DMZ or ?


I work for a financial institution and am looking for a better way to secure outside/vendor access to our ATM's.  Currently we have a VPN device connected directly to the internet on the outside interface and the internal interface directly to our LAN.  I have thought of implementing a DMZ and put the VPN devices into it, but they still need internal access to the ATM's which kind of defeats the purpose of a DMZ.  We also need internal access to the ATM's for obvious reasons.  I could plug the DMZ into our firewall I suppose for internal access, which would be more secure than what we currently have, but is still not a true DMZ, in my mind.  Does anyone have any experience securing this type of configuration?

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Matt VCommented:
Your original thought to put the VPN devices in the DMZ is good.  Allowing access from the DMZ into the LAN still allows you to process the connections through the firewall, both inbound from the Internet and before anything hits the LAN.  This gives you an extra layer of security over the VPN directly into the LAN.

In our environment, we have an external firewall, which houses the DMZ, and an internal firewall.  In between is the extranet, where web servers or other outside facing applications sit.  The DMZ contains the reverse proxy devices that allow access to the extranet, and then from the extranet some access is allowed to the intranet.
It is generally easier to filter traffic through a firewall than a VPN device. If you give different groups of users different groups of IP addresses when they connect, the firewall can then discriminate between the different types of user based upon their IP address given out by the VPN concentrator, and then the firewall can filter access to the network appropriately.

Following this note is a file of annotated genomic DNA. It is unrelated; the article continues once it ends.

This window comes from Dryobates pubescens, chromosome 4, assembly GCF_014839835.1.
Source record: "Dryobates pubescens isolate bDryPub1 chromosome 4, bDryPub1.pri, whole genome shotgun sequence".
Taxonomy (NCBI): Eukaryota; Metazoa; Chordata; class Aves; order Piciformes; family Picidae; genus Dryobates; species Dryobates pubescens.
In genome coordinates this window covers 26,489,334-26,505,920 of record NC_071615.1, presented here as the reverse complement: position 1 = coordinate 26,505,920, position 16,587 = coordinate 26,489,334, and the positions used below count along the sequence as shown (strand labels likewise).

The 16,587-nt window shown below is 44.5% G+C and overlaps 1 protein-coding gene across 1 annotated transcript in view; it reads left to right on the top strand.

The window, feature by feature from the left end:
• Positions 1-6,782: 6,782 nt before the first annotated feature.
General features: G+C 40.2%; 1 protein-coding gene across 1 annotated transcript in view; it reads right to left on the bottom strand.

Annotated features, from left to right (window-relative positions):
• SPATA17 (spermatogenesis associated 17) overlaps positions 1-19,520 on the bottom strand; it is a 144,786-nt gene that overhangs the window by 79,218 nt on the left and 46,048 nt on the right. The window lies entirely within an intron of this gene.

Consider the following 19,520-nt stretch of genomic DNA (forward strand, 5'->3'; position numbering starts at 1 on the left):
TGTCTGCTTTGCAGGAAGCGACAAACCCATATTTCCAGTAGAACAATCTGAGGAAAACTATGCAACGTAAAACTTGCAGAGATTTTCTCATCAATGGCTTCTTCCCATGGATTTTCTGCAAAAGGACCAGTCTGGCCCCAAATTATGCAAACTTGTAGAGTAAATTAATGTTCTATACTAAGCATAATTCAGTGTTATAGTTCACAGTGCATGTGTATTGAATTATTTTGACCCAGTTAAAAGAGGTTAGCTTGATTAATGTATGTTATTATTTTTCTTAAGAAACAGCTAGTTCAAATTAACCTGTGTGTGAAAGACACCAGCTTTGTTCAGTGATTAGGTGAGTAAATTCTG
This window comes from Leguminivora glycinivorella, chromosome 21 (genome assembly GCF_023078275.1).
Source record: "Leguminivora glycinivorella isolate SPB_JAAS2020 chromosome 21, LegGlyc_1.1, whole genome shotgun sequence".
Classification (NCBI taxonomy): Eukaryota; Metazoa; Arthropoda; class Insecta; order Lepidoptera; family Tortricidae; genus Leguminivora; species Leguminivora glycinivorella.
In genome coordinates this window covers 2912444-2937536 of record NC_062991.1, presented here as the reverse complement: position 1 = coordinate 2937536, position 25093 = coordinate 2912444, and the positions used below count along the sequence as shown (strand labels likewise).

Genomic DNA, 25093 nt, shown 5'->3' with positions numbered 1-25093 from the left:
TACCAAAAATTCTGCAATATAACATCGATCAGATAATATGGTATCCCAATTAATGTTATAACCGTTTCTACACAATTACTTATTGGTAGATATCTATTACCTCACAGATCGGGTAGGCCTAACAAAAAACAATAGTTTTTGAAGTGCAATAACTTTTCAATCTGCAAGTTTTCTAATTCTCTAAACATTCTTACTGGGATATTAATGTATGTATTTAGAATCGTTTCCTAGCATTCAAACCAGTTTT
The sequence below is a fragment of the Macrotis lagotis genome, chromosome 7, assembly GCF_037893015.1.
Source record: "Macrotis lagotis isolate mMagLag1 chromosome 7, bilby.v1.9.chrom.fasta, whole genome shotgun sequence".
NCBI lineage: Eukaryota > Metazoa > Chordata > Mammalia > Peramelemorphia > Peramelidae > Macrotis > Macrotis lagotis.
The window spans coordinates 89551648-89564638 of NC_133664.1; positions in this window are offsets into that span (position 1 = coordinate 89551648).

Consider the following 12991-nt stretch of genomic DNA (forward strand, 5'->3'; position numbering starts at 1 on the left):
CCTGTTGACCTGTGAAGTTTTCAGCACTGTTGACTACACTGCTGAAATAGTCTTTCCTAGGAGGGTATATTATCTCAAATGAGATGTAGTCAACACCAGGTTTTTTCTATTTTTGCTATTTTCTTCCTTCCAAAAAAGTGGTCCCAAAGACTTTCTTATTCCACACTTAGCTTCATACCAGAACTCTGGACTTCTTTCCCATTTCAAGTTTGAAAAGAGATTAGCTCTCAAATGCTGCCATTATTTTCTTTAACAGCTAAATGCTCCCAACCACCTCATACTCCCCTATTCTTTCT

You definitely want to have two factor authentication in place for the VPN, or you risk being another Target.
I managed the security for a number of regional banks in Texas.  The setup you described (vendor connections terminating in a semi-trusted environment) is the security model we used.

The configurations can be a little more challenging, but it definitely improves your security.  Once they're in their own security zone, then you can limit vendor access based on source and destination IPs, and port numbers.  You can also enable and disable the access control entries, so that they can only get in when you enable access, if that's what you want.
cheesebugahAuthor Commented:
Thank you very much for your input.  I was thinking going through the firewall to the LAN from the DMZ was not a best practice, but it seems to be somewhat common.  It is definitely better than the VPN devices directly connected to the LAN.

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